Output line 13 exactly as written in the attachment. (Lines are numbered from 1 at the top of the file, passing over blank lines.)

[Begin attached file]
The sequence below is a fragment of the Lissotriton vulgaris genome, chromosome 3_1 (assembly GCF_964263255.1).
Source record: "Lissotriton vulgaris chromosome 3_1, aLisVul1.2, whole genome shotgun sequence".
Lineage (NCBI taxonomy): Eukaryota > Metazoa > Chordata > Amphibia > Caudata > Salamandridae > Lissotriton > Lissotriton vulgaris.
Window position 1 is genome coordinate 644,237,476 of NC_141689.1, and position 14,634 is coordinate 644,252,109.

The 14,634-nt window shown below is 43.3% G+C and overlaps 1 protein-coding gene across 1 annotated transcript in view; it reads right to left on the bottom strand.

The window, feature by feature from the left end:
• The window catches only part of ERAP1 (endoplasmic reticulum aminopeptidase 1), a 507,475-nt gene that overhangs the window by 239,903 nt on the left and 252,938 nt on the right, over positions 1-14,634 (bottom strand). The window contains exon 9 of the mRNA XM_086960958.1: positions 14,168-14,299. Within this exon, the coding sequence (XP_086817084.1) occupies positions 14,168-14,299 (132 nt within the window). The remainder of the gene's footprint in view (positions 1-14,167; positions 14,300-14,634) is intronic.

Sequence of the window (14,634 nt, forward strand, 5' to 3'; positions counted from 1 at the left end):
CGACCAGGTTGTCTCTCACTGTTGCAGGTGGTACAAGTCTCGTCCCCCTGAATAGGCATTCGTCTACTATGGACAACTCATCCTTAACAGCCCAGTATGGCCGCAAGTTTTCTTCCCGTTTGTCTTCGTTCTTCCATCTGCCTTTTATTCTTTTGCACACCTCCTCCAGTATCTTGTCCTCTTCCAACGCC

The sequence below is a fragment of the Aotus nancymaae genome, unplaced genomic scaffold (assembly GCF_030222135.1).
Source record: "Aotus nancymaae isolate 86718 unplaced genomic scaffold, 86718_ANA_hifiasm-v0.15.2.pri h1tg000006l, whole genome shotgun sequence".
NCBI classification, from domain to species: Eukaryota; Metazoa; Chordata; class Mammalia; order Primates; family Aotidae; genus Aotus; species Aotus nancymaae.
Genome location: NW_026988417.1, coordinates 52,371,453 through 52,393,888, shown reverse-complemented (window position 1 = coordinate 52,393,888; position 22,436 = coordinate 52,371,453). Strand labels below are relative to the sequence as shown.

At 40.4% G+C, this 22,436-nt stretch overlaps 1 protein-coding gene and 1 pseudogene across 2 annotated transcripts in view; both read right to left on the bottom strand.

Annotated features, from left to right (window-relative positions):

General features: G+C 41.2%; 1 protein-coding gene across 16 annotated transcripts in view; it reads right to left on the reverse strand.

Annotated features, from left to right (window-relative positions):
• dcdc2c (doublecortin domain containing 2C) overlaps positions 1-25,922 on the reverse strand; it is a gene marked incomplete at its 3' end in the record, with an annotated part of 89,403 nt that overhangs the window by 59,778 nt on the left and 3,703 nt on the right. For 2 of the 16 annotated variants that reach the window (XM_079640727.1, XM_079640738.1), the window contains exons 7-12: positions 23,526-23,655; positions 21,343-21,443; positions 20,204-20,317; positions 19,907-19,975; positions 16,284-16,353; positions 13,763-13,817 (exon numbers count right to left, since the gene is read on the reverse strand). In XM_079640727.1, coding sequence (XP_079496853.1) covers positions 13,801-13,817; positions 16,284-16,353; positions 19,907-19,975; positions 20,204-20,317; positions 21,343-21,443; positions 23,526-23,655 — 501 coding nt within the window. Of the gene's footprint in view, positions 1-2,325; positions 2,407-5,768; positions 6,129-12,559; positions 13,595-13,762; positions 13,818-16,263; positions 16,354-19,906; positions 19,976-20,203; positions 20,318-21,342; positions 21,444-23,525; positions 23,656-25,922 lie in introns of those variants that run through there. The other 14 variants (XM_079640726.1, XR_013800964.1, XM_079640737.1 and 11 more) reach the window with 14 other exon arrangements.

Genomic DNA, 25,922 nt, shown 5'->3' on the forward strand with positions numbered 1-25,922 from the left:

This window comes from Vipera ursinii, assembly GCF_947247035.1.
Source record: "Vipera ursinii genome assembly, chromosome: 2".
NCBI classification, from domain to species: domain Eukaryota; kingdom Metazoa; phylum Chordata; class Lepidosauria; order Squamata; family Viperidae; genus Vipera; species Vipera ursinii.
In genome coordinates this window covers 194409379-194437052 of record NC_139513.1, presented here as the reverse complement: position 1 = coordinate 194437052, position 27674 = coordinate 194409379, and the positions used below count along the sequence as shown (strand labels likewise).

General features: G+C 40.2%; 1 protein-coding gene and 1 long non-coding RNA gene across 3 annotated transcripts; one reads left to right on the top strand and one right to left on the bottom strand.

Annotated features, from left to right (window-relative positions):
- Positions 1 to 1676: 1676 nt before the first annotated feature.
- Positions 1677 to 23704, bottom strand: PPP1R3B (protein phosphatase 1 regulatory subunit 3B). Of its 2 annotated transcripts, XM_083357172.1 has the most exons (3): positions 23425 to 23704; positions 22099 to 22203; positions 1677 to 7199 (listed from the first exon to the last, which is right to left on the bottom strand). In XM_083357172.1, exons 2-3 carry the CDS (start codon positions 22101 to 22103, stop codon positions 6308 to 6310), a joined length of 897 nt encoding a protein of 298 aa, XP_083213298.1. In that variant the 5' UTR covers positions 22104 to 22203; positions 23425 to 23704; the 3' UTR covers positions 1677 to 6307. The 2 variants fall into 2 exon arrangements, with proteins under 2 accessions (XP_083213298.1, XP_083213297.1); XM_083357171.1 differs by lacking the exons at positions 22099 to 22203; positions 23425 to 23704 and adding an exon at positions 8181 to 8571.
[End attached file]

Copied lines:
Genome location: NW_026988417.1, coordinates 52,371,453 through 52,393,888, shown reverse-complemented (window position 1 = coordinate 52,393,888; position 22,436 = coordinate 52,371,453). Strand labels below are relative to the sequence as shown.